Australia’s new mandatory data retention scheme is headed for a big confrontation, as the Turnbull government moves to allow civil litigation lawyers access to the web, phone and email sessions of every private user.
Since October 13, 2015, all telephony and internet service providers have been required by law to retain for two years all their clients’ metadata, including voice, text and email communications, time, date and device locations and internet sessions.
The Data Retention Act was said to be needed for national security because of the global phenomenon of jihadi recruitment, lone wolf terror, money laundering, internet criminality and paedophile networks. Warrantless access is currently restricted to 21 designated law enforcement agencies led by the Australian Security Intelligence Organisation (ASIO).
The government is trying to move hundreds of telephony and internet service providers to full compliance by April 2017 so that all law enforcement agencies can instantaneously access an individual’s metadata without a search warrant through an access platform called SEDnode. SEDnode – secure electronic disclosure – has operated in Australia since 2006.
Now the Attorney-General’s department is seeking submissions by January 27 for a government review to extend access of retained metadata to lawyers acting for clients in civil litigation.
While public reaction to mandatory metadata retention for counter-terrorism was generally one of acceptance, the communications industry is now expecting a backlash over any further access to phone and email metadata in civil proceedings.
An indiscriminate breach of privacy?
“Opening up the data retention scheme to civil matters flies in the face of the government’s claim that it was urgently needed in the fight against terrorism and its assurances that its use would be tightly controlled,” Laurie Patton, CEO of web user advocate Internet Australia, told The New Daily.
From April 13, 2017, it will be legally impossible to access data retained by telcos in connection with civil proceedings.
The government is concerned this blanket rule may “impact the effective operation of the civil justice system”, and so is seeking submissions on whether it should be weakened.
Depending on whether any amendments materialise, metadata could be accessed by, for example, parties to contested divorce cases or commercial disputes.
The first test cases could involve foreign rights holders seeking to identify Australian internet pirates. Access to metadata would provide probative evidence for the plaintiff.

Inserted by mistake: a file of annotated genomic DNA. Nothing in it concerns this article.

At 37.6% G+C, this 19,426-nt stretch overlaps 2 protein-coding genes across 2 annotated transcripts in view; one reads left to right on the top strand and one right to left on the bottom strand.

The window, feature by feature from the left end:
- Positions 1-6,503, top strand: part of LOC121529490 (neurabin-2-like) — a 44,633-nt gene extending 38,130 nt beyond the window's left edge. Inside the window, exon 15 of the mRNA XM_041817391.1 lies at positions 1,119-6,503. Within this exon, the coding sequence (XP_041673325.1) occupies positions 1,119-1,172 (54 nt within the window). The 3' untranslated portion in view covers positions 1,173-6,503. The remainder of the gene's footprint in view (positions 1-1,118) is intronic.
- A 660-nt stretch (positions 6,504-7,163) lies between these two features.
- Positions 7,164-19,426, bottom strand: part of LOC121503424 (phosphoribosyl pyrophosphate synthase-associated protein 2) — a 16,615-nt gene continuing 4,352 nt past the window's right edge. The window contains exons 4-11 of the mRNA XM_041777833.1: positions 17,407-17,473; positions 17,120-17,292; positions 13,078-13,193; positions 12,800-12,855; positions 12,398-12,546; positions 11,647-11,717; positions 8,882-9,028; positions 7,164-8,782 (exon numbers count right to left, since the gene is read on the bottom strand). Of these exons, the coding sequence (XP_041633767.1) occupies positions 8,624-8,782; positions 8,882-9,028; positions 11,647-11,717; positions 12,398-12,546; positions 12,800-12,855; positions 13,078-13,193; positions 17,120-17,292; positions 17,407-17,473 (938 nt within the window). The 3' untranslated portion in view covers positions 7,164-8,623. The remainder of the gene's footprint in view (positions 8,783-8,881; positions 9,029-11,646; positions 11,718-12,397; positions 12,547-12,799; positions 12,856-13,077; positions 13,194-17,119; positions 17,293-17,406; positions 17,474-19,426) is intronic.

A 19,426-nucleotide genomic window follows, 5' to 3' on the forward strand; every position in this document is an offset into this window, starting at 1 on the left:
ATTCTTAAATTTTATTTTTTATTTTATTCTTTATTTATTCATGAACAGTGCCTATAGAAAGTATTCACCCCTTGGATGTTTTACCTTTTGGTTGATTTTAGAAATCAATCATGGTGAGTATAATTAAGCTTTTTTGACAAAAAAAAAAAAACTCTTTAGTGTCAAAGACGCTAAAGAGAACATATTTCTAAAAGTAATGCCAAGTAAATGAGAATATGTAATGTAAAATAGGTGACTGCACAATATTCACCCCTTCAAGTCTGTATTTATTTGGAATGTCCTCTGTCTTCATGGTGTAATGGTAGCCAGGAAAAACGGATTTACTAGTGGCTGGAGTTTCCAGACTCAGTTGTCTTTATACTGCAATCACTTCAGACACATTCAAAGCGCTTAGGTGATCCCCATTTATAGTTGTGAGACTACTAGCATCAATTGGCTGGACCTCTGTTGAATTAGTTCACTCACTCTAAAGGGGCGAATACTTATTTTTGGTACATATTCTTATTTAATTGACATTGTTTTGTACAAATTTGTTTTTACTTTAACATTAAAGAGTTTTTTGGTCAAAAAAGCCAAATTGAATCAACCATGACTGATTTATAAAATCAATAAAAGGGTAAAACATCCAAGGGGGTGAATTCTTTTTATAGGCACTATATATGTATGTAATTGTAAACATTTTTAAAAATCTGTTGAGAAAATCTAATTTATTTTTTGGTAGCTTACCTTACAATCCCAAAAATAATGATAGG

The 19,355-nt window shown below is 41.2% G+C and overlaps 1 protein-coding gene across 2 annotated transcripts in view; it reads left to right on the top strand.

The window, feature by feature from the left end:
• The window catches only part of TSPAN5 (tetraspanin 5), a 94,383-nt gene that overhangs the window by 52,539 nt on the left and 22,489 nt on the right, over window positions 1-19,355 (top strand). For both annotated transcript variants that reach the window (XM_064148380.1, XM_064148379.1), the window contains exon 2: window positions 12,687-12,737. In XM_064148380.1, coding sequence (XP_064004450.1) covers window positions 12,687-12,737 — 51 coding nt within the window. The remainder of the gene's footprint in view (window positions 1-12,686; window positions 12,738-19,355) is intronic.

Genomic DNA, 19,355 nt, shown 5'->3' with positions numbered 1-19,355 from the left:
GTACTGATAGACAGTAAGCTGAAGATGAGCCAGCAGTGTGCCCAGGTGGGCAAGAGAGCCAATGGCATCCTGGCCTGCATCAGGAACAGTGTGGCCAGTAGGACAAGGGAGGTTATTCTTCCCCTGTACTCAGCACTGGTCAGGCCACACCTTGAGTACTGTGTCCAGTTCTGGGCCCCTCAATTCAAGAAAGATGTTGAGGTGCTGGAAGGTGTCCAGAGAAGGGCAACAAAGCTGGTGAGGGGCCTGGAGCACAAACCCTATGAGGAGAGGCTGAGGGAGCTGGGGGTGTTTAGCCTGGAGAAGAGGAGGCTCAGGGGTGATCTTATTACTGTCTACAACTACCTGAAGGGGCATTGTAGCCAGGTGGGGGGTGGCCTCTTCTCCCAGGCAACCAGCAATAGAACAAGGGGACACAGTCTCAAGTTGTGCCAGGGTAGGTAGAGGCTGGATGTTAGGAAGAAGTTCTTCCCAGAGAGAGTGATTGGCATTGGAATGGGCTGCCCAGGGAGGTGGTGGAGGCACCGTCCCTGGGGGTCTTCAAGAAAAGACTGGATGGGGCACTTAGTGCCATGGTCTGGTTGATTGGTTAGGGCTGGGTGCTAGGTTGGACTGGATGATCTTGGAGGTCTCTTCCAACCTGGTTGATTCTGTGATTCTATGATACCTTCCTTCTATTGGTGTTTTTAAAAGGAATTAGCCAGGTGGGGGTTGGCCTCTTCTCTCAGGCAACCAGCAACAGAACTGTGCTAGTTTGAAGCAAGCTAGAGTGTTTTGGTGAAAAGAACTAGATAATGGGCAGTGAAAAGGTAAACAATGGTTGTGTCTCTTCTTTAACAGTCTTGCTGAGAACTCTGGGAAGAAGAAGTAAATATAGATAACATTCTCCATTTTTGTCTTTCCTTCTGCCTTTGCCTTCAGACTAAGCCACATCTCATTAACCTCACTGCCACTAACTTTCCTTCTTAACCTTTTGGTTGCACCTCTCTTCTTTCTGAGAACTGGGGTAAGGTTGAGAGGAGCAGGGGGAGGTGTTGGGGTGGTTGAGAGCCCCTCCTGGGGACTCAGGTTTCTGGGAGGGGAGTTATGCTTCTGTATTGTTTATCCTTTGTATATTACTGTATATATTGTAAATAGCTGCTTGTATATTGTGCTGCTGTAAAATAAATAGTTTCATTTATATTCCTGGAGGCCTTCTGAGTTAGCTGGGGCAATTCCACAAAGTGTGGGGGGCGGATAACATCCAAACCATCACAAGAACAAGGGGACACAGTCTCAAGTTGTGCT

“It’s already becoming evident that the site-blocking law brought in last year at the insistence of the foreign rights holders won’t work. So the next step in this exercise could be to try to use metadata searches to launch claims against individual consumers,” Mr Patton said.
Currently Australia does not have a statutory right to privacy or a Bill of Rights which would enshrine such a right in Commonwealth law.
In December, the European Court of Justice, the highest court in the European Union, ruled that the UK’s new Investigatory Powers Act was illegal. The act, similar to Australia’s mandatory data retention law, empowers its security intelligence agency GCHQ access to bulk interception of all call records and online communications.
“General and indiscriminate retention” was illegal, the court ruled, while acknowledging that targeted interception to combat crime and terrorism was justified.
Data retention law already ‘unworkable’
Meanwhile, Australia’s phone and internet service providers are struggling to comply with the new data retention regime, with talk that increasing compliance costs inevitably will be passed on to consumers.
The New Daily has learned that a number of providers have been telling the Turnbull government the Act’s definitions are imprecise, requiring them to capture and retain all ‘internet of things’ connections, including parking meters and smart meters.
The providers also believe the Act’s provisions on internet browsing do not make sense.
While ISPs do not have to retain their clients’ browsing history, this exception did not cover any internet address from which a communication may have been received. This would identify the user’s choice of online content.
The providers say Section 187A(4)(b) of the Act covering internet browsing should be rewritten.
The Act’s requirement that all metadata must be ‘encrypted’ confused ‘encryption’ with security, providers said. Encryption does not make data secure when the key to unlock the encryption could be readily obtained. The requirement for encryption should be deleted, they said.
With many authorised agencies not using SEDnode, the industry was being forced to expensive and time-consuming manual handling of ‘Evidentiary Certificate’ demands from law enforcement agencies.
Mr Patton said Australia’s data retention law was “fundamentally flawed” and consumers were joining the communications industry in seeking an urgent review.